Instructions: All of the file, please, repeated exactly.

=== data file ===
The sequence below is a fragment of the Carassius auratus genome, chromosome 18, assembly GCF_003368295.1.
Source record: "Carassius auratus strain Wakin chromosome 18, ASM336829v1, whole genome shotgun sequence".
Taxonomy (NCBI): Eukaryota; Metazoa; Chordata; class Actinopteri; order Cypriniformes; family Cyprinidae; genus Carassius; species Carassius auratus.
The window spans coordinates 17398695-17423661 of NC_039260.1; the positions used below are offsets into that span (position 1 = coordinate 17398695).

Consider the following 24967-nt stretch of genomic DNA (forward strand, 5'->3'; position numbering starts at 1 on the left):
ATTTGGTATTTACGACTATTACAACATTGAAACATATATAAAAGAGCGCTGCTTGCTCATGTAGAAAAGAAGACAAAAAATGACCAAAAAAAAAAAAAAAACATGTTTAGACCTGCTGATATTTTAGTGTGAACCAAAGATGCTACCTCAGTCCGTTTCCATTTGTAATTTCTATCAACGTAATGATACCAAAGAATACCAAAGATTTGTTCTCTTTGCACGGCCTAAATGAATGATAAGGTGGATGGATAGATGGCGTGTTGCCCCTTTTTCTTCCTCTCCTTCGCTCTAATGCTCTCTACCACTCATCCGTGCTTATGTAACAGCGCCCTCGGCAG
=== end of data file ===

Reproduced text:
The sequence below is a fragment of the Carassius auratus genome, chromosome 18, assembly GCF_003368295.1.
Source record: "Carassius auratus strain Wakin chromosome 18, ASM336829v1, whole genome shotgun sequence".
Taxonomy (NCBI): Eukaryota; Metazoa; Chordata; class Actinopteri; order Cypriniformes; family Cyprinidae; genus Carassius; species Carassius auratus.
The window spans coordinates 17398695-17423661 of NC_039260.1; the positions used below are offsets into that span (position 1 = coordinate 17398695).

Consider the following 24967-nt stretch of genomic DNA (forward strand, 5'->3'; position numbering starts at 1 on the left):
ATTTGGTATTTACGACTATTACAACATTGAAACATATATAAAAGAGCGCTGCTTGCTCATGTAGAAAAGAAGACAAAAAATGACCAAAAAAAAAAAAAAAACATGTTTAGACCTGCTGATATTTTAGTGTGAACCAAAGATGCTACCTCAGTCCGTTTCCATTTGTAATTTCTATCAACGTAATGATACCAAAGAATACCAAAGATTTGTTCTCTTTGCACGGCCTAAATGAATGATAAGGTGGATGGATAGATGGCGTGTTGCCCCTTTTTCTTCCTCTCCTTCGCTCTAATGCTCTCTACCACTCATCCGTGCTTATGTAACAGCGCCCTCGGCAG